we’re starving! they cry out
but so is the streambed of my thought
dry for so many years – I sit to write
to enjoy what flows but it’s only a trickle
and so when I can I write

 BIG

or

   l     e      n       g     t      h     y

so that I take up as much
of the page as possible
and I write on both sides
and sometimes I gush
but my hand can’t keep up with my thoughts
and I’ll get distracted and
—oh, fuck, I did it again,
the stream is dry once more;
I’ve thrown this poem on the floor
and resorted to crappy rhyme
to buy some more time
so that my words can spurt forth—
and shine.

But it’s grabbing me, this undercurrent
and I fear I can’t turn it to my will
and soon I’ll be dragged
underneath the weight of my creativity
spitting out the saltiness of tears unshed
choking on the wet juicy areas of my mind:
dark, locked up, till I find
explosives and blow the dam
and I write till my hand might fall off
with the pain
but I can’t stop until I do.

And begin again.

Books I Think You Should Pick Up (And Read, Obviously).

Cover for the poetry book "glasstown" by Katje van Loon

Yep, I designed that by myself.

So, I heard about something called The Friday Five, and apparently it’s something you do on your blog each week. There seem to be sites that generate questions for it, but I’ve been told you can also just list five things you want to share.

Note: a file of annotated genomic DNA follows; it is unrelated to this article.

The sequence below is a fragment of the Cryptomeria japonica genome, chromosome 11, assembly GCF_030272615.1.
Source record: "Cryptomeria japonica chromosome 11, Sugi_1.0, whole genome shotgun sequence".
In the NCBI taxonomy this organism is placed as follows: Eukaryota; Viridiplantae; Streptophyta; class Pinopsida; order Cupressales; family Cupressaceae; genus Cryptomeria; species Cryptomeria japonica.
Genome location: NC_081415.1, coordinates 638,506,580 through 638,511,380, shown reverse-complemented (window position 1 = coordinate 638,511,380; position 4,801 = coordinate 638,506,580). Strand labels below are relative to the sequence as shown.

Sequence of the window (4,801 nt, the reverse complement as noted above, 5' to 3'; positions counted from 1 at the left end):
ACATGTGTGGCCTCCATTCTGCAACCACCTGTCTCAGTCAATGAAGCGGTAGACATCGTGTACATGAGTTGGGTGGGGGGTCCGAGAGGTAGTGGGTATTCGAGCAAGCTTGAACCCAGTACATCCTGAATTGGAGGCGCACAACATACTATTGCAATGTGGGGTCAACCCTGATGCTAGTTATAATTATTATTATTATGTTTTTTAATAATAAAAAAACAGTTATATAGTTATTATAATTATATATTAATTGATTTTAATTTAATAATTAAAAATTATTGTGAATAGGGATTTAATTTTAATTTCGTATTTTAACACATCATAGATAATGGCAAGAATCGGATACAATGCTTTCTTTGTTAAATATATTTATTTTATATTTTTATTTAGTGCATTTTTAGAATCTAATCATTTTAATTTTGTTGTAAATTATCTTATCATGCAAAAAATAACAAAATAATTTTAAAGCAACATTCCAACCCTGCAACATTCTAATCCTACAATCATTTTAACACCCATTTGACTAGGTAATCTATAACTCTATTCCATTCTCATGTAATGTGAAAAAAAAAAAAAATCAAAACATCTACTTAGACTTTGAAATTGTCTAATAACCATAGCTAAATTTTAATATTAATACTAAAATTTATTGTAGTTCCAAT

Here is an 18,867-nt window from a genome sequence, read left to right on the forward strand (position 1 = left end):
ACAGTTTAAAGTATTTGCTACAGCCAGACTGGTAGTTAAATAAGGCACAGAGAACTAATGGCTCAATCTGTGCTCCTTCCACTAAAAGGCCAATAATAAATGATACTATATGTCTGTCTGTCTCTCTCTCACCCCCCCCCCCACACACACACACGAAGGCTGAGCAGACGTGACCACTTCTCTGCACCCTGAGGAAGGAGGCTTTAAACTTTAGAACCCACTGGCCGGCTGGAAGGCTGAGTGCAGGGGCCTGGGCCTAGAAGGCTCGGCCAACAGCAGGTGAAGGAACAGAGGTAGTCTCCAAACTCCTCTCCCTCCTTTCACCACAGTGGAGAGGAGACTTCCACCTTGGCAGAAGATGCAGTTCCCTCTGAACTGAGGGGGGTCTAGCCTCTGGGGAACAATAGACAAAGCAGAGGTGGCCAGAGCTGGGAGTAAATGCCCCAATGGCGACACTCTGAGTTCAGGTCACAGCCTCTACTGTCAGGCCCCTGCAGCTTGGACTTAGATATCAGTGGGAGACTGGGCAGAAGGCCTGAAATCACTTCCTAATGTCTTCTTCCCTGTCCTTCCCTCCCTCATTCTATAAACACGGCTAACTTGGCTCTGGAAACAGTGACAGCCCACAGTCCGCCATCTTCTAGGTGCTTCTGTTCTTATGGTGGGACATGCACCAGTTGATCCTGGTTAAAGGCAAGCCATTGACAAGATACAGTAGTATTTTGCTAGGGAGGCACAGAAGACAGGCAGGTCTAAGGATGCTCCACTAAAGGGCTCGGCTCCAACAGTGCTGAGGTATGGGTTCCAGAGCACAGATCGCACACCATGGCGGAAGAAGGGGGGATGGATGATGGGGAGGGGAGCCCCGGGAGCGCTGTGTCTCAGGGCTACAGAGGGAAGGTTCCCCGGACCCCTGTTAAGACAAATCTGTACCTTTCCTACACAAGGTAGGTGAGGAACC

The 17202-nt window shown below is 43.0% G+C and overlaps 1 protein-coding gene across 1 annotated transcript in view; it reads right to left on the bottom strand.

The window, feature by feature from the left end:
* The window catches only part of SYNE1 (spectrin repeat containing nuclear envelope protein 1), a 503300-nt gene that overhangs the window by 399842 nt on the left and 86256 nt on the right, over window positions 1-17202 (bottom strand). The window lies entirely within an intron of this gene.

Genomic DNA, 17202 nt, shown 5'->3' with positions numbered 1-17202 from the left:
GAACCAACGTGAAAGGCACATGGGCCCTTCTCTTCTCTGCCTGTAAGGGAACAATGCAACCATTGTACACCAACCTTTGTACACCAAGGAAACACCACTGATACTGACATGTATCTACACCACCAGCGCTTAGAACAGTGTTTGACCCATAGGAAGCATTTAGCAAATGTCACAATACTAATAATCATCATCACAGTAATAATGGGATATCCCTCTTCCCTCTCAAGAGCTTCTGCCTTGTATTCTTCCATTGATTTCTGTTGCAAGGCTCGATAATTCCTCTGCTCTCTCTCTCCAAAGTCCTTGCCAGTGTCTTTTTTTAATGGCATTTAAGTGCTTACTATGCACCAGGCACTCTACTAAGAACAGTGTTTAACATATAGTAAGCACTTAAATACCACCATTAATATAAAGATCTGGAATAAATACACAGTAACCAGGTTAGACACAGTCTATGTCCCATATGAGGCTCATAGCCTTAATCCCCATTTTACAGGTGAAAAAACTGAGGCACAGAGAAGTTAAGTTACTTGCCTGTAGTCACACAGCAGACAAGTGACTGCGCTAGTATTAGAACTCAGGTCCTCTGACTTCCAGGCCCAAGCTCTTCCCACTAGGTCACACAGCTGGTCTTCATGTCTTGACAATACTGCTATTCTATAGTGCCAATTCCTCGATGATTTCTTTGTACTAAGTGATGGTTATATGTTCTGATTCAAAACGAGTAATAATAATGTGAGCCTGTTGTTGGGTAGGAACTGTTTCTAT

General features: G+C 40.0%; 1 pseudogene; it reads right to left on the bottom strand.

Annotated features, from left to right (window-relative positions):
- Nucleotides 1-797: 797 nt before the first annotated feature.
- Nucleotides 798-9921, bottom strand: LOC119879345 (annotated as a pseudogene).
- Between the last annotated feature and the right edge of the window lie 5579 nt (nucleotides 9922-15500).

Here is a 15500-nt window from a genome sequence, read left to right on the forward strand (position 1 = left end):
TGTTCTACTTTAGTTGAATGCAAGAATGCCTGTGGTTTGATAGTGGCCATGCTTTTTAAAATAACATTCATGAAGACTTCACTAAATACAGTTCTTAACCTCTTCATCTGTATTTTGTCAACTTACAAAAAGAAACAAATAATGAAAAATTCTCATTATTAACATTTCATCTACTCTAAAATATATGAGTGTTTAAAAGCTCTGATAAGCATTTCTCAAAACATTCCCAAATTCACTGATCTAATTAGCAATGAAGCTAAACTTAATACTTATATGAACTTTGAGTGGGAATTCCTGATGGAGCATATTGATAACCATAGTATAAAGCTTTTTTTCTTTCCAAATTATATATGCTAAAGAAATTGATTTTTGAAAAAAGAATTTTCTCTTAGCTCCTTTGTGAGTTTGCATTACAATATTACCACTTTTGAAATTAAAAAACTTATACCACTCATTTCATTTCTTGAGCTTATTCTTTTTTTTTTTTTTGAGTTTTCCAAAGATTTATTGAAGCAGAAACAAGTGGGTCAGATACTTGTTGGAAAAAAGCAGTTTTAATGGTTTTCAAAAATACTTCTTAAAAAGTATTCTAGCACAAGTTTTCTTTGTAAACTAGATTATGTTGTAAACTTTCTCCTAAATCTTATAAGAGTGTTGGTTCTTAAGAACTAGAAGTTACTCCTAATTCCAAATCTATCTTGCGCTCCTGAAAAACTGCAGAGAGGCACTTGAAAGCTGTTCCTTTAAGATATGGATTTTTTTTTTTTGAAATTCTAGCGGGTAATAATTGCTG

I’ve decided to do it. As this is the blog of a writer and an avid reader, my topic will be Books I Think You Should Pick Up (And Read, Obviously). This will probably remain the topic for a while, but I will always post the topic as the title for the entry.

  1. The City of Ember, by Jeanne DuPrau. YA literature is not just for young people and The City of Ember is highly enjoyable. (Though, if you plan on seeing the film as well I recommend watching the movie first, so it doesn’t spoil your enjoyment of the book.)
  2. Green Grass, Running Water, by Thomas King. I’ve blogged about this great book before, but I think it bears reiterating that it’s well worth your time to pick up this novel and give it a read. It starts out a bit wonky, as King doesn’t adhere to traditional rules in novel writing, but persevere — it’s worth it.
  3. glasstown, by yours truly. This is my poetry book, and I think a lot of people should pick it up (by which I mean buy it) and read it. Just saying.
  4. The Undomestic Goddess, by Sophie Kinsella. This is a good story about a high-powered lawyer who finds out who she really is in the unlikeliest of places — the kitchen of a rich family. It’s not “chick lit”* because it’s not about how important it is to have a boyfriend — it’s about how important it is to be true to yourself. (The fact that there’s a hot guy involved? Bonus!)
  5. The Fifth Sacred Thing, by Starhawk. Another great book I’ve blogged about. Seriously, pick this up and read it. The film has reached its funding goal on Kickstarter, which means that soon pre-production will begin. I’m sending an email to Starhawk to ask for the chance to audition. So, who knows — you might see me on the silver screen in a few years. 😉 Regardless what happens, read this book. You won’t regret it.

*Coming soon: a rant about the sexism inherent in the very existence of the genre of “chick lit” and how it makes my blood boil.